Every morning he would get up early to organise the day and then have breakfast in the dining room. There he would see another sommelier seated at a lone table with six glasses, tasting wine samples she’d brought with her. She used miniatures of the type found on airlines and in hotel rooms. “Somebody had filled the bottles for her, put a little piece of masking tape on them and put a code on them,” said Goldstein.
The sommelier set a timer, began tasting, and made notes. Finally, she would text her friend and find out what the wines were.
“Over time, I started asking myself the questions that anybody would ask,” says Goldstein. “How are the wines holding up, considering they may or may not have been sparged?” (Rinsed with gas to clear out any lingering compounds.) “Number two is, how do we know the wines selected are really good examples? How do we know that the person doing the bottles knew that the McLaren Vale Shiraz or Grenache or whatever was a really good example?”
But it was a brilliant idea. After all, not every serious student of wine has access to a tasting group, nor can convince a friend to fill bottles for them.
And so Goldstein decided to create a commercial tasting kit for students, to give them a way to taste and learn about the classic styles. He says that over the years he’s had many good ideas that he’s never acted on. “I lived in Europe for a couple of years in the late seventies and came back home and bemoaned the fact that we had no solid coffee culture.” And then came Starbucks. Determined not to let this idea slip away, he and long-time business partner Limeng Stroh got going.
It wasn’t easy. “From the time I had the idea until the time we went into testing was probably 18 months to two years, and then the testing time was a good 14 or 15 months.”
Bottle size was the first challenge. “We looked at it from the point of functionality and product integrity, and also what’s too much wine, too little wine.” The bottle size itself can have an impact on things like dissolved oxygen and free SO2, so getting it right was critical. After the team agreed on the 187ml size, they then had to find a way to fill it. Because they were decanting wines from bottles, not using bulk wine, their fill levels were inconsistent, which can be a compliance problem. Plus, it was wasteful. “We were consulting with people who worked in wineries and worked on bottling lines, and they didn’t have the right answers for us.”
Goldstein won’t be drawn on how they solved the problem, saying it’s proprietary, but he says the filling is done in an environment free of contact with ambient oxygen.
The next problem was what wines to choose. Goldstein convened panels of sommeliers whose palates and judgements he trusted – “I leaned on my friends” – and they tasted through flights of wines “that had been procured by my putting out tenders to get wines in specific categories”. He went with classic examples of Right-Bank Bordeaux, Left-Bank Bordeaux, Napa Cabernet, Marlborough Sauvignon Blanc and so on. Goldstein says learning wine styles is like learning vocabulary. “It’s a kind of verb conjugation. Pinot Noir is a verb, Chardonnay is a verb, Cabernet is a verb. Let’s conjugate that, which means, what is it like when I look at it in a different place?”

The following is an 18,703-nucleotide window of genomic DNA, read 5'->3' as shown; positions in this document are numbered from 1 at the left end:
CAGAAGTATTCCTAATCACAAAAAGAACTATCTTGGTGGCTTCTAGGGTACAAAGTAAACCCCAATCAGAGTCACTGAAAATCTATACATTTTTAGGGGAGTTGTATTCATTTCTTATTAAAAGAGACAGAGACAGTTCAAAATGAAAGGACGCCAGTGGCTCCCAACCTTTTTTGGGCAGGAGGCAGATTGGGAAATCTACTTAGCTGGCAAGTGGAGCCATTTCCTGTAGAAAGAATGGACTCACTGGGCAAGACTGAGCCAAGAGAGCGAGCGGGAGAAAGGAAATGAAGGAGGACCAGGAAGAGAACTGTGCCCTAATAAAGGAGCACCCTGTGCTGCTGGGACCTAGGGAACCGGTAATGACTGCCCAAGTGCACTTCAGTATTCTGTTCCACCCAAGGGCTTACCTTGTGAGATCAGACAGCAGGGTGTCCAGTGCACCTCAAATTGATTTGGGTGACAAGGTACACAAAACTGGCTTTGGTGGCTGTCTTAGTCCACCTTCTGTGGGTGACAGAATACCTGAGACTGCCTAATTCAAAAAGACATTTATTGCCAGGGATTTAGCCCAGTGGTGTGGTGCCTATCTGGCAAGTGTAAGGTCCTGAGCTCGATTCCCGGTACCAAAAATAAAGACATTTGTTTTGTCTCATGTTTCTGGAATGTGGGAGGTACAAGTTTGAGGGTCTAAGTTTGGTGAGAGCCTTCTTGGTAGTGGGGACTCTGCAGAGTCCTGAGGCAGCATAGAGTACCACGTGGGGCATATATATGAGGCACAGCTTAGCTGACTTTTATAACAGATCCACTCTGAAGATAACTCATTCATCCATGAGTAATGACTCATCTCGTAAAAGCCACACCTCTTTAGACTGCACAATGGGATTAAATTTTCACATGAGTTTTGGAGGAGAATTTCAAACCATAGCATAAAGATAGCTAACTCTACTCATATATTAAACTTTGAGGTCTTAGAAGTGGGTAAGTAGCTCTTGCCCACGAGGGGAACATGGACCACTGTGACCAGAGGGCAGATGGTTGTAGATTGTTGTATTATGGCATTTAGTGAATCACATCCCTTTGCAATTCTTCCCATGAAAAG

Finally, the first wines were chosen and the kits created. Each kit includes five to six different varieties, either in pure or blended form, from six different geographies, plus a split between Old and New Worlds. One kit is $90, or $70 or $80 with a monthly subscription. Recipients can either taste alone with the computer or can join a live YouTube tasting with sommeliers, who discuss each wine before revealing it. The chat from the sommeliers is friendly and engaging, especially when Goldstein opines something like “aromatics are like the guy dancing with a lampshade on his head” – which, for the record, was a totally accurate description of the wine being tasted.
Master the World launched in January 2020 – just in time for the rise of the Zoom wine tasting. Goldstein says that sales have been brisk.
The kits are only available in the US, though wine professionals from elsewhere are already begging Goldstein to export them. Unfortunately, the intensive nature of the production process, plus the complexity of working with so many wines, not to mention labelling and compliance issues, means the export market must wait.
Which is a shame, as if it were available I wouldn’t hesitate to sign up – the wines are high quality and it’s a pleasure to taste them. And next time, I’ll conquer those turpenes.